|Title||Detailed Thermal Performance Data on Conventional and Highly Insulating Window Systems|
|Publication Type||Conference Paper|
|LBNL Report Number||LBL-20348|
|Year of Publication||1985|
|Authors||Arasteh, Dariush K., Stephen E. Selkowitz, and John Hartmann|
|Secondary Title||International Daylighting Conference|
|Conference Location||Clearwater Beach, FL|
Data on window heat-transfer properties (U-value and shading coefficient [SC]) are usuallyspresented only for a few window designs at specific environmental conditions. With thesintroduction of many new window glazing configurations (using low-emissivity coatings and gassfills) and the interest in their annual energy performance, it is important to understandsthe effects of window design parameters and environmental conditions on U and SC. This papersdiscusses the effects of outdoor temperature, wind speed, insulation, surface emittance, andsgap width on the thermal performance of both conventional and highly insulating windows.sSome of these data have been incorporated into the fenestration chapter of thesASHRAE Handbook - 1985 Fundamentals.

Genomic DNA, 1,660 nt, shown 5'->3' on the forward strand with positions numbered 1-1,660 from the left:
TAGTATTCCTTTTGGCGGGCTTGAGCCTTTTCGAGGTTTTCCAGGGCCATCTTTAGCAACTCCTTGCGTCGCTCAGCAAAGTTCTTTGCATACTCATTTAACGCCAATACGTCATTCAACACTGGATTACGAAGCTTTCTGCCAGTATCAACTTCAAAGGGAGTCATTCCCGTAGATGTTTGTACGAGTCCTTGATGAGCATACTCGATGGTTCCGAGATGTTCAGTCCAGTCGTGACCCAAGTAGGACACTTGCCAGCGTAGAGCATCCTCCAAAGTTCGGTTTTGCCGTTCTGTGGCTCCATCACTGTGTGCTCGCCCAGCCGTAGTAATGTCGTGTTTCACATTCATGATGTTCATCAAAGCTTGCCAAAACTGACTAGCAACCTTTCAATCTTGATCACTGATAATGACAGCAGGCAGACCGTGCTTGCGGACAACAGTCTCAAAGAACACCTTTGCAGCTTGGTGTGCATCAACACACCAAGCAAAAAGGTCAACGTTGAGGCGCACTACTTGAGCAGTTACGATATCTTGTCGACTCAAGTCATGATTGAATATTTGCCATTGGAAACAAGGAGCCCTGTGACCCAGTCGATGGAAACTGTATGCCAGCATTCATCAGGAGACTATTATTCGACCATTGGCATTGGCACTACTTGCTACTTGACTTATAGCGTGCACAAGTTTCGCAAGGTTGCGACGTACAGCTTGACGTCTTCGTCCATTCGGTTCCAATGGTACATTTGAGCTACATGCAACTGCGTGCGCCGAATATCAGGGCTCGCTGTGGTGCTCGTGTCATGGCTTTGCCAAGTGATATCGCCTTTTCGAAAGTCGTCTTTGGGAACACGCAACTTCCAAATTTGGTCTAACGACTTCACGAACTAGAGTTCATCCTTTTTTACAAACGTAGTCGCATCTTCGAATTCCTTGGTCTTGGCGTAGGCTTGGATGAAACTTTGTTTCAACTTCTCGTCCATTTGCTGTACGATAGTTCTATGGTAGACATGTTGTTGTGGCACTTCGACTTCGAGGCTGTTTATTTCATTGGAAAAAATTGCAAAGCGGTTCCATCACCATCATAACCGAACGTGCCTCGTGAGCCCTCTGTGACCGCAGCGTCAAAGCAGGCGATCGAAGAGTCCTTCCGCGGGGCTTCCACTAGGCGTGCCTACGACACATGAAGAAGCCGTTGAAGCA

The heat-transfer properties of multiglazed insulating window designs are alsospresented. These window systems include those having (1) one or more low-emittance coatings,s(2) low-conductivity gas-fill or evacuated cavities, (3) a layer of transparent silica aerogel,sa highly insulating microporous material, or (4) combinations of the above. Using thesdetailed building energy analysis program, DOE 2.1B, we show that these systems, which allsmaintain high solar transmittance, can add more useful thermal energy to a space than theyslose, even in a northern climate. Thus, in terms of seasonal energy flows, these fenestrationssystems out-perform insulated walls or roofs.